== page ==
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Roger Long, the head of valuations at Broll Property Group, said that property is a long-term investment and the sector will bounce back from some troubled times- however, he warned that the market still has a hard climb to reach pre-pandemic levels.
At the same time, the market has to contend with significant shifts in South Africa itself – including added stresses on landlords because of load shedding, sweeping changes to how people and companies work, and growing concerns around civil unrest, necessitating a change in where business invest their resources.
Broll said the property sector faces another interest rate hike this week, and it remains a tough environment to operate in. However, opportunities for investors and landlords are still present in the market- especially in the commercial real estate sector.
Sean Berowsky, the head of capital markets at Broll Property Group, said following the national lockdowns of 2020/21, the commercial market -made up of commercial/office, industrial, retail and logistic space- was in a state of semi-paralysis.
A year on from the pandemic, some spaces are still struggling, but others are making a strong comeback.
According to Berowsky, there are still worries around the office sector, which has been affected by a shift to remote and hybrid working – a trend that picked up quickly during Covid.
Although office occupancy has not fully recovered to pre-pandemic levels, there have been some changes in certain areas, he said. One significant change is that high-quality office spaces were the first to be rented, albeit at lower prices than before the pandemic.
Cape Town has seen a significant amount of space being taken up by call centres, and rentals have already reached pre-pandemic levels. Johannesburg and Tshwane have not had the same success, however.
“The absorption of office space will take some time to resolve. It is not always possible to turn every office building into a residential (or other) space. That said, these options will be investigated, and if there is a case for them, they will be taken up”. Berowsky said.
There will not be any major speculative development for a while, he said. There may, however, be some development in particular nodes.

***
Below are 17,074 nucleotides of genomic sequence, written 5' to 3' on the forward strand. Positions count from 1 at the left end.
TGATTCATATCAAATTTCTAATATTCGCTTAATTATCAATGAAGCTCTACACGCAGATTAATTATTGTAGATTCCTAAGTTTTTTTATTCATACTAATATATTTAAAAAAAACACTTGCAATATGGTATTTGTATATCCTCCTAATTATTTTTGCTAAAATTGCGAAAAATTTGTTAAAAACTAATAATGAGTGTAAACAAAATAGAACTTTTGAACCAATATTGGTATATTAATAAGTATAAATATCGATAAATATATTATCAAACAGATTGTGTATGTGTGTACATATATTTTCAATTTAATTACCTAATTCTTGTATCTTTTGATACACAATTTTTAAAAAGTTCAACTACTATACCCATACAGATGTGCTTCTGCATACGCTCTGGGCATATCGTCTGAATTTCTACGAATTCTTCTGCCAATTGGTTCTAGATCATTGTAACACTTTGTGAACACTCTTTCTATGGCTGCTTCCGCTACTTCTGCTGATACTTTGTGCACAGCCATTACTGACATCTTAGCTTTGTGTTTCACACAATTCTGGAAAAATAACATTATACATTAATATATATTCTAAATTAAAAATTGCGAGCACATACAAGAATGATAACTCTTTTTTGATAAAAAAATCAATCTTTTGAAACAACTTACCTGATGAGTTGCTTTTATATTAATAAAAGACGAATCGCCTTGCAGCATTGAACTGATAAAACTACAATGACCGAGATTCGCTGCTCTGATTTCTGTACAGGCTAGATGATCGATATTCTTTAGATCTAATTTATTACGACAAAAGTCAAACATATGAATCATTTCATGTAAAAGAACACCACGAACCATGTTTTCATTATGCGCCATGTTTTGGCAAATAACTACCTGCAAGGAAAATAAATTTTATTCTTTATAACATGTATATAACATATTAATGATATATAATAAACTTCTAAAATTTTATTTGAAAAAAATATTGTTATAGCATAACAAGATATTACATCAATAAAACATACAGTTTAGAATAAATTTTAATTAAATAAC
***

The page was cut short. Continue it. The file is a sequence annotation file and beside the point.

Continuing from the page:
The retail market is currently where most developments will land up, particularly when it comes to pricing, said Broll.
Convenience and lower-LSM centers have been holding their values well, with investor appetite still intact and positive rental growth.
The logistics space has also performed significantly better than others, it said.
Berowsky said there is still demand for logistics space, although it is now beginning to slow as may available deals have already been placed.
He added that there has been an uptick in fit-for-purpose industrial space.
Long said that from a valuations perspective, the office market has been hit hardest, especially since employees are not fully back in the office or working in a hybrid system.
“In the rental sector, we are witnessing relatively flat rentals, although rental reversions in the more popular regional centres are showing signs of increasing.”
“Activity is picking up in the industrial sector, and there is a flattening in demand for logistics buildings. What we are also noticing is greater demand for alternative investments, including data centres, hospitals and student accommodation,” said Long.
He said that rising municipal rates and high-interest rates are dampening actors.
Rising rates and taxes have made it increasingly more expensive to be a landlord, especially with the need for alternative power supplies and increased security measures.
Surine Griffin, the head of property management at Broll Property, said that the commercial property space has experienced a notable shift over past three years.
She said that the energy crisis has compelled property owners to ensure uninterrupted service to their tenants and the public.
The pandemic has essentially been replaced by the energy crisis, said Griffin.
“In addition, the threat of civil unrest has seen increased investment in security measures for properties, especially malls, distribution centres, and logistics premises.”
“Malls had to become safer for people who prefer visiting shopping centres as opposed to buying goods online.”
“Greater security measures such as roller shutters and reinformed fencing have been implemented, stricter service level agreements have been put into place with security companies, and clients have made sure their premises can be fully locked down in the event of an emergency,” added Griffin.